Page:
Nightly News   |  October 15, 2011

Divorcing your bank?

With bank fees on the rise and free checking accounts rapidly vanishing, NBC's John Yang explores some ways around the charges.

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>>> for americans, watching their bottom line yet another thing to worry about. perhaps you have gotten one of those letters from the bank announcing new fees on debit cards and checking accounts . so what can you do? we asked nbc's john yang to take a look.

>> reporter: as retirees on a pension, jerry and doris royce watch their pennies, so they were angry when their bank told them about a new $15 a month maintenance fee , more than the interest they were earning. what did they do with the letter?

>> that's it. goodbye.

>> reporter: account closed. a result of the rising cost of keeping your money in a bank. according to, last year 65% of non-interest checking accounts were free. now, fewer than half are. over the same period, maintenance fees shot up 85% to more than $52 a year. and the minimum balance required to avoid those fees more than doubled to $585.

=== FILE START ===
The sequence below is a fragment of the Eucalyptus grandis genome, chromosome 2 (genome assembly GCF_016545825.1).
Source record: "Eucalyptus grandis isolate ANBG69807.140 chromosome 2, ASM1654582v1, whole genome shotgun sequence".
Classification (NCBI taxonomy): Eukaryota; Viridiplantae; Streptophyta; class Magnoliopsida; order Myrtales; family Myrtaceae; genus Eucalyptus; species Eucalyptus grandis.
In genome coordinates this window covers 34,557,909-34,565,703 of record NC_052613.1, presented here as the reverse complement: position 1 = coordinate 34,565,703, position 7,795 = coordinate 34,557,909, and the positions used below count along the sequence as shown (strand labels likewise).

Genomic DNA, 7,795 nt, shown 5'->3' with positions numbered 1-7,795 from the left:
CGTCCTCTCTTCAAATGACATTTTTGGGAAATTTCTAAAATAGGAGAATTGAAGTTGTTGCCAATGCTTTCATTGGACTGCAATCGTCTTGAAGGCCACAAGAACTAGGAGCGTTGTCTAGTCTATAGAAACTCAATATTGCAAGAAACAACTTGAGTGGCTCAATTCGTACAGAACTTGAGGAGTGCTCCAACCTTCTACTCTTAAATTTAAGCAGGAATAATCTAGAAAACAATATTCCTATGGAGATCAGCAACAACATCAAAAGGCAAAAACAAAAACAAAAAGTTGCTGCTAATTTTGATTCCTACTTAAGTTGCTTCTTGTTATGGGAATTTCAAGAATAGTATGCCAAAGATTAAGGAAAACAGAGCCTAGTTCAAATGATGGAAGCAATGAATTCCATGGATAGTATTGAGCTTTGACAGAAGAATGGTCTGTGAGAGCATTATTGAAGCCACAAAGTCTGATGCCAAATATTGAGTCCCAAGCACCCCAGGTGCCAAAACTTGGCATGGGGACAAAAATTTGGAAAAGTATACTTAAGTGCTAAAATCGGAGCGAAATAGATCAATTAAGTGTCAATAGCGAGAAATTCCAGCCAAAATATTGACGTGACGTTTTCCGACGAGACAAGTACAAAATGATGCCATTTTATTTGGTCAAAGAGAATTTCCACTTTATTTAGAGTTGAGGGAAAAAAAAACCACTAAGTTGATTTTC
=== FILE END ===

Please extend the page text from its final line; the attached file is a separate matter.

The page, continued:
>> consumers quite honestly have had enough. they are nickelling and diming consumers to death.

>> reporter: bankers blame congress and new regulations that cap their fees on credit cards , debit cards and overdrafts.

>> we're going to start losing money on checking accounts . and so therefore we had to raise revenue. and unfortunately this time on the customer in order to have that product for customers.

>> reporter: there are alternatives. analysts say that online banks , small regional or community banks and credit unions sometimes offer higher rates on deposit, lower rates on loans, and lower or even no fees at all. but there can be drawbacks like limited atm networks and fewer or no local branches. then there's the pain of uprooting your financial life.

>> honestly people say leaving a bank is like getting a divorce. so much paperwork, so much hassle involved.

>> reporter: the royces moved money to a credit union . was it worth the trouble?

>> i think so.

>> also the principle of the whole thing.

>> yes.

>> reporter: a conclusion more and more people may soon be reaching. john yang , nbc news, new